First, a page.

The Tearfall, also known as ileleste (falling rain, in Elven), the changing of the stars, the seven-turn winter, or the month of mist, was a planet-wide disaster that struck Abeir-Toril in the final millennium of the Days of Thunder. It was widely believed dragonkind was created as a consequence of the Tearfall.
According to the Parwiccan Cycle, a devastating meteor rain fell in -31000 DR, creating a series of natural catastrophes across the planet that destroyed whole continents in earthquakes, fires, and windstorms, rearranging even the positions of the seas. Ancient sarrukh accounts called this event the "changing of the stars". Due to the catastrophe, the four Inner Seas merged together to form the Sea of Fallen Stars. In both the Parwiccan Cycle and the giants' traditions, the meteors were actually dragon eggs from which the varied races of dragonkind were born.
Scholars from Candlekeep had the theory that those natural catastrophes were the consequence of a comet or an ice moon (possibly one of the Tears of Selûne) that fell from the sky and devastated much of the planet, and referred to this event as the Tearfall. According to their theory, the dramatic climate change that followed quickly brought an end to the batrachi civilization and allowed the rapid evolution of proto-dragons into the various dragon species.
The red dragons' creation myth compiled in the Book of the World tells a similar history, in which the dragon deity Asgorath cast down an entity known as Zotha after creating the world and then she proceeded to create dragonkind.
According to Abeiran scholars, however, the Tearfall was actually caused by the actions of the batrachi. As they were losing their war against the titans, they performed a powerful summoning ritual and released several primordials from their ancient prisons. The gods quickly moved against their ancient foes, and it was those battles that caused the worldwide catastrophes that destroyed the batrachi civilization. A primordial known as "Asgorath the World-Shaper", determined to destroy the world if she couldn't control it, threw an ice moon at the planet, creating the Sea of Fallen Stars. Before the world was completely destroyed, Lord Ao intervened and sundered Abeir-Toril into two twin worlds, Abeir and Toril, giving the former to the primordials and the later (the original world) to the gods, ending the conflict.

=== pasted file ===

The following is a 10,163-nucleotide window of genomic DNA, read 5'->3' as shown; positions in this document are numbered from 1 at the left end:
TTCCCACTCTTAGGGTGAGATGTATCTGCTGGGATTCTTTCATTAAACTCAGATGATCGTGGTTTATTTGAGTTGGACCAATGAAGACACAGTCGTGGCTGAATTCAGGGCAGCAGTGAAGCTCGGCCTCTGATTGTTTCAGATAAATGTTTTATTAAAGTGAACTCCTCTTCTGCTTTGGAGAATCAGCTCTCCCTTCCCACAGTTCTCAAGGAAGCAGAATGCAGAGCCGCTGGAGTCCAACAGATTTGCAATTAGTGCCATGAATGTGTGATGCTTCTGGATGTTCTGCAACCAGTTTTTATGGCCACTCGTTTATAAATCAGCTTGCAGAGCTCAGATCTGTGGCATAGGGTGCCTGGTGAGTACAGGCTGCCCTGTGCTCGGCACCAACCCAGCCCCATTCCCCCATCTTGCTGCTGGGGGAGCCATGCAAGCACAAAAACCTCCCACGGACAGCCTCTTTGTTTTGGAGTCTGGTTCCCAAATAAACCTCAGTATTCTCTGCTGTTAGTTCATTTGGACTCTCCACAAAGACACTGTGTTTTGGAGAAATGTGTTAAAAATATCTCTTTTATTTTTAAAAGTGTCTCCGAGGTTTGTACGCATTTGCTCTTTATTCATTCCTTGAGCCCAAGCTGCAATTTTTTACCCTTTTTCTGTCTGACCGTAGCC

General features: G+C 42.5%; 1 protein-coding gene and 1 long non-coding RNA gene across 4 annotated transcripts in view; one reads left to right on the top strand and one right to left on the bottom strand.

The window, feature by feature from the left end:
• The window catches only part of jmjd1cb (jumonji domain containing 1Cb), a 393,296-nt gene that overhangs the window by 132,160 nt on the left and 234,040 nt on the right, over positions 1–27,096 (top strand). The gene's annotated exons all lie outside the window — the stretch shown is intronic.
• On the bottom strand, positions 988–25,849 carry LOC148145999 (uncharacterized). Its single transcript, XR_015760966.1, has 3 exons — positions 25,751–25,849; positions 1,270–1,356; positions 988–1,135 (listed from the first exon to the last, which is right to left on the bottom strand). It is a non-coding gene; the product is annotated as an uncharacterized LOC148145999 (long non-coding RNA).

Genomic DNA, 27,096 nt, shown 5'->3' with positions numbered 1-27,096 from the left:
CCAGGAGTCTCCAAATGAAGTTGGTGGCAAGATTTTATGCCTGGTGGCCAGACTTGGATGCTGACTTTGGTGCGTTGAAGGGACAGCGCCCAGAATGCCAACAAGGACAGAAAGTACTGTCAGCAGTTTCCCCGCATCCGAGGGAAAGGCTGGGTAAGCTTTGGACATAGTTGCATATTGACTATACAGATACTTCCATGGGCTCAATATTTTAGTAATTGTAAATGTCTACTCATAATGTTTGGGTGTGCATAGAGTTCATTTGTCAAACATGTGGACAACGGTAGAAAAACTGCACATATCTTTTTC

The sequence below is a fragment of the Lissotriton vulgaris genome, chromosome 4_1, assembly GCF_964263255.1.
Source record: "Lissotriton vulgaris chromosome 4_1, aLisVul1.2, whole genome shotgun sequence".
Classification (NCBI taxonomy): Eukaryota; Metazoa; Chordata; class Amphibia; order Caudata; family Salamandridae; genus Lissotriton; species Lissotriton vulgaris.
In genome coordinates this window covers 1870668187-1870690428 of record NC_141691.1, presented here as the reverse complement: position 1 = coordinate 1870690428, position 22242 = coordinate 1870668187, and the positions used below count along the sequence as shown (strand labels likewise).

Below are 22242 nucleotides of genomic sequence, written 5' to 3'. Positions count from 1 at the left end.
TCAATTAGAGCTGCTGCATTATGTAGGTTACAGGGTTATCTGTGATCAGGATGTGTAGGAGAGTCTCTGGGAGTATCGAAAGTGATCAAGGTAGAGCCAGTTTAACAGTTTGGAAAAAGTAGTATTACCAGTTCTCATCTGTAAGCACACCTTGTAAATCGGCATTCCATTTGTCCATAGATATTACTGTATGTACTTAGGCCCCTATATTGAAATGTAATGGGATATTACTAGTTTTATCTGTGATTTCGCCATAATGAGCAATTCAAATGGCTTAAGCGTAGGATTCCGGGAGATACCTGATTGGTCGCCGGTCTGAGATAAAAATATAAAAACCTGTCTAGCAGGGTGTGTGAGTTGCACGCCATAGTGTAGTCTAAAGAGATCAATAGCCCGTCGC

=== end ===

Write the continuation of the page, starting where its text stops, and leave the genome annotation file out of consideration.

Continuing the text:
Nobody knew for sure if Asgorath actually threw dragon eggs to the world when she cast down the ice moon, although dragons revered Asgorath as the creator of their race.
A similar event, also called a "Tearfall", happened in 1374 DR, when many dragon eggs fell from the sky across Faerûn on an unusual year-long meteor rain, after the dragon population was greatly reduced in number in the last Rage of Dragons. Most of the eggs were recovered by the followers of Tiamat, a few by the followers of Bahamut, and the ones that weren't found either hatched on their own or were lost.
- ↑ Nigel Findley, et al. (October 1990). Draconomicon. (TSR, Inc), p. 4. ISBN 0-8803-8876-5.
- ↑ 2.0 2.1 Brian R. James and Ed Greenwood (September, 2007). The Grand History of the Realms. (Wizards of the Coast), p. 8. ISBN 978-0-7869-4731-7.
- ↑ 3.0 3.1 3.2 Nigel Findley, et al. (October 1990). Draconomicon. (TSR, Inc), p. 2. ISBN 0-8803-8876-5.
- ↑ 4.0 4.1 Bruce R. Cordell, Ed Greenwood, Chris Sims (August 2008). Forgotten Realms Campaign Guide. (Wizards of the Coast), p. 41. ISBN 978-0-7869-4924-3.
- ↑ 5.0 5.1 5.2 5.3 5.4 Eric L. Boyd, Eytan Bernstein (August 2006). Dragons of Faerûn. (Wizards of the Coast), p. 7. ISBN 0-7869-3923-0.
- ↑ Ed Greenwood, Erin M. Evans, Paul S. Kemp, R.A. Salvatore, Richard Lee Byers, Troy Denning, James Wyatt (August 21th, 2012). What is the Sundering? (Part 1). Retrieved on September 7th, 2017.
- ↑ Ray Winninger (August 1995). Giantcraft. (TSR, Inc), p. 7. ISBN 0-7869-0163-2.
- ↑ Nigel Findley, et al. (October 1990). Draconomicon. (TSR, Inc), p. 25. ISBN 0-8803-8876-5.
- ↑ Eric L. Boyd, Eytan Bernstein (August 2006). Dragons of Faerûn. (Wizards of the Coast), p. 10. ISBN 0-7869-3923-0.